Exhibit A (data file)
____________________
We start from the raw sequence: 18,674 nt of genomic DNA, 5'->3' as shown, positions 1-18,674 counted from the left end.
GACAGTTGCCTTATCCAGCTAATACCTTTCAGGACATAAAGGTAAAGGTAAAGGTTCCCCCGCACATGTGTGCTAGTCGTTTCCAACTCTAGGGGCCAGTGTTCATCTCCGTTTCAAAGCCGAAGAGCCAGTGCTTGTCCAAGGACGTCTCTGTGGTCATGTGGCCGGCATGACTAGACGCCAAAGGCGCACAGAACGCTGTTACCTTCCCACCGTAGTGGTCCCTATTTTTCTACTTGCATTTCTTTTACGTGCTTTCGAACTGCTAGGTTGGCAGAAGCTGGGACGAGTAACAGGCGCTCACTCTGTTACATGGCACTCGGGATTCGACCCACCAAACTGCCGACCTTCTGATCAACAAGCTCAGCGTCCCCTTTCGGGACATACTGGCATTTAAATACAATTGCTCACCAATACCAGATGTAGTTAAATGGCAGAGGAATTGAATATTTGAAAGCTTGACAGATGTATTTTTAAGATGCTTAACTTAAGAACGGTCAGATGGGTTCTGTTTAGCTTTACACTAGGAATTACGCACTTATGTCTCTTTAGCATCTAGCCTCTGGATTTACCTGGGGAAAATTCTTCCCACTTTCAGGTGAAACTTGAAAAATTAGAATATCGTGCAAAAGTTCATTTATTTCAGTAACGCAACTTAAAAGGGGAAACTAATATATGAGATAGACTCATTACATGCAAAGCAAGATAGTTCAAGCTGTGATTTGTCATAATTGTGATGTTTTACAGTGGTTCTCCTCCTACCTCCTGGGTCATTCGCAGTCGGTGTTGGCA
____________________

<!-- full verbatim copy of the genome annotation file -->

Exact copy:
We start from the raw sequence: 18,674 nt of genomic DNA, 5'->3' as shown, positions 1-18,674 counted from the left end.
GACAGTTGCCTTATCCAGCTAATACCTTTCAGGACATAAAGGTAAAGGTAAAGGTTCCCCCGCACATGTGTGCTAGTCGTTTCCAACTCTAGGGGCCAGTGTTCATCTCCGTTTCAAAGCCGAAGAGCCAGTGCTTGTCCAAGGACGTCTCTGTGGTCATGTGGCCGGCATGACTAGACGCCAAAGGCGCACAGAACGCTGTTACCTTCCCACCGTAGTGGTCCCTATTTTTCTACTTGCATTTCTTTTACGTGCTTTCGAACTGCTAGGTTGGCAGAAGCTGGGACGAGTAACAGGCGCTCACTCTGTTACATGGCACTCGGGATTCGACCCACCAAACTGCCGACCTTCTGATCAACAAGCTCAGCGTCCCCTTTCGGGACATACTGGCATTTAAATACAATTGCTCACCAATACCAGATGTAGTTAAATGGCAGAGGAATTGAATATTTGAAAGCTTGACAGATGTATTTTTAAGATGCTTAACTTAAGAACGGTCAGATGGGTTCTGTTTAGCTTTACACTAGGAATTACGCACTTATGTCTCTTTAGCATCTAGCCTCTGGATTTACCTGGGGAAAATTCTTCCCACTTTCAGGTGAAACTTGAAAAATTAGAATATCGTGCAAAAGTTCATTTATTTCAGTAACGCAACTTAAAAGGGGAAACTAATATATGAGATAGACTCATTACATGCAAAGCAAGATAGTTCAAGCTGTGATTTGTCATAATTGTGATGTTTTACAGTGGTTCTCCTCCTACCTCCTGGGTCATTCGCAGTCGGTGTTGGCA